Story by Ciona D. Rouse| United Methodist News Service
If New Orleans can recover from Hurricane Katrina, there is hope the people of Haiti will find new life after the massive earthquake that struck Jan. 12.
“I feel hope for those people,” said Charlie Coleman, a student leader at Dillard University in New Orleans.
“I know that those people in Haiti right now are feeling like there’s lost hope and there’s nothing that can be done because it was a natural disaster,” said Coleman, a freshman. “If New Orleans can overcome the obstacle with the help of the United States and with other countries and everybody working together, Haiti can rebuild, as well.”
Coleman and 23 other young leaders who are enrolled in or have graduated from the 11 United Methodist-related historically black colleges and universities gathered in Nashville for an orientation to The Black College Fund’s Lina H. McCord ambassador program.
As they learned more about telling the story of The Black College Fund, many students also followed the news closely to receive updates of the aftermath and responses to the Jan. 12 Haitian earthquake.
William Montgomery, a senior at Rust College in Holly Springs, Miss., has had Haiti on his heart for several months. The pastor of Ecru and Thaxton United Methodist churches said his mission team selected Haiti as its destination for summer missions.
Although he was originally unable to go on the mission trip with his congregation, Montgomery now feels called to connect his church with the United Methodist Committee on Relief and lead a team there when the time is right.
“God has a plan, and I’m going to probably change (my schedule) and end up leading the team to go help in whatever way we can,” Montgomery said.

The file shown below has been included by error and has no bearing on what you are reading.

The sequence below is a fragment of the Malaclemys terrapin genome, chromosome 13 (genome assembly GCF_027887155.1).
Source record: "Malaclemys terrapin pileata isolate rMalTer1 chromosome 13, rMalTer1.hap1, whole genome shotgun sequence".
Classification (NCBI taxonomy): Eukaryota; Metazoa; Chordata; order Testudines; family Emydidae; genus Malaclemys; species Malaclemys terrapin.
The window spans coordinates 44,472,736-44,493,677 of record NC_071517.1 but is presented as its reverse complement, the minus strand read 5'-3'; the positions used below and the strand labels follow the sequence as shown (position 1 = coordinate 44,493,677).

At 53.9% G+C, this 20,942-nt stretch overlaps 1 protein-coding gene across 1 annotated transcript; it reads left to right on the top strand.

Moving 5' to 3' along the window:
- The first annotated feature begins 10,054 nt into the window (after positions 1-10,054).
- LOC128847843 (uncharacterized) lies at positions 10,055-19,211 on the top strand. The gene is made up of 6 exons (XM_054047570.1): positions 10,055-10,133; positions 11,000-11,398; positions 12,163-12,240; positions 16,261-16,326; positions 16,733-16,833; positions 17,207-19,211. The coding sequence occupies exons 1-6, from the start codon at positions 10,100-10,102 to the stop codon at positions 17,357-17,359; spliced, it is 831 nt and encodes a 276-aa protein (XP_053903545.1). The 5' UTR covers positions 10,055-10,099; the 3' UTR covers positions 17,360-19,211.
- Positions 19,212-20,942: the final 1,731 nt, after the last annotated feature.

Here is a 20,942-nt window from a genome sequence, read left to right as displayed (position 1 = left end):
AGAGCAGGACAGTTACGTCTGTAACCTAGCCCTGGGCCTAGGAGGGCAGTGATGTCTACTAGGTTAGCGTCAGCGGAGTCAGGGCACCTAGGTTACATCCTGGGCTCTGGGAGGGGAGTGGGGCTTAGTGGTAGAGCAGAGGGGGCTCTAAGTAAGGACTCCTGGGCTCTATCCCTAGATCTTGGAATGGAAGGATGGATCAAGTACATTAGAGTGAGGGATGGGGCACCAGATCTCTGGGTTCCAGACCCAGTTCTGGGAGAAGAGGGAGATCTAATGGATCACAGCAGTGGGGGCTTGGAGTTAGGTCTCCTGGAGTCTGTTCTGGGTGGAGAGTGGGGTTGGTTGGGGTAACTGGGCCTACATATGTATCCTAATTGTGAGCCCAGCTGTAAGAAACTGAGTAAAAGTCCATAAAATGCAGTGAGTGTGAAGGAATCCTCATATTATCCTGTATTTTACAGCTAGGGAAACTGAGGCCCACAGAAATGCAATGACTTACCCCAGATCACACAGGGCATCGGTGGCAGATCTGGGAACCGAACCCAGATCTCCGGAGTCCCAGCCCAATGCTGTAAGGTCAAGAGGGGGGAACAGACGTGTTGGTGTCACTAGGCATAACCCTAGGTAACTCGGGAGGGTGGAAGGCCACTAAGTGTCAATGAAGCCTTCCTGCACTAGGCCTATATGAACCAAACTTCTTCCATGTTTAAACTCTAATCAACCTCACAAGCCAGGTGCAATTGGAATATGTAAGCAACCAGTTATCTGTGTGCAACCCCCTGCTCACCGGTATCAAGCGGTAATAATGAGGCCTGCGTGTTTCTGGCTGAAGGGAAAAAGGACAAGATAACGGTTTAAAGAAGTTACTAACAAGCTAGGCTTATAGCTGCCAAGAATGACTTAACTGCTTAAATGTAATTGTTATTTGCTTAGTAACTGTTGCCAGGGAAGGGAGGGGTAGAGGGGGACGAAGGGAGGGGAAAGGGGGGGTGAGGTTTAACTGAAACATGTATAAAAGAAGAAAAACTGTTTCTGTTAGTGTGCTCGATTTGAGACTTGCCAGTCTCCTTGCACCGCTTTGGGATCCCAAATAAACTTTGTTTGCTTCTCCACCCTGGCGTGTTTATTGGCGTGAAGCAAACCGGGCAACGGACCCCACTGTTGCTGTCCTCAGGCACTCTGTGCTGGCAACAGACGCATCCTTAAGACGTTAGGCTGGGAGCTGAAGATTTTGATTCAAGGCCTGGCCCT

The young leaders were happy to see communities coming together to support the people of Haiti in their immediate recovery, especially seeing the success of social networking efforts reaching young audiences.
“I’m impressed with the response,” said Courtneika Hudson, a senior at Paine College in Augusta, Ga. “I know there is a lot of stigma in society about young people not really caring a lot about what’s going on in the world. So just to see the outreach that we have … it was actually quite rewarding to see that.”
The student leaders have helped to coordinate relief efforts on their campuses, like conducting clothing and food drives and holding fundraising events for Haiti.
Recognizing Haiti’s long history of poverty, the students also hope that the efforts will continue past the immediate relief.
“I want people to realize that it has to be a continued effort in helping a country, a city, even a state rebuild and become what it once was,” Coleman said.
*Rouse is a freelance writer based in Nashville.
News media contact: David Briggs, Nashville, Tenn., (615) 742-5470 or email@example.com.
Photo caption: Courtneika Hudson, senior at Paine College and former Black College Fund Lina H. McCord Ambassador.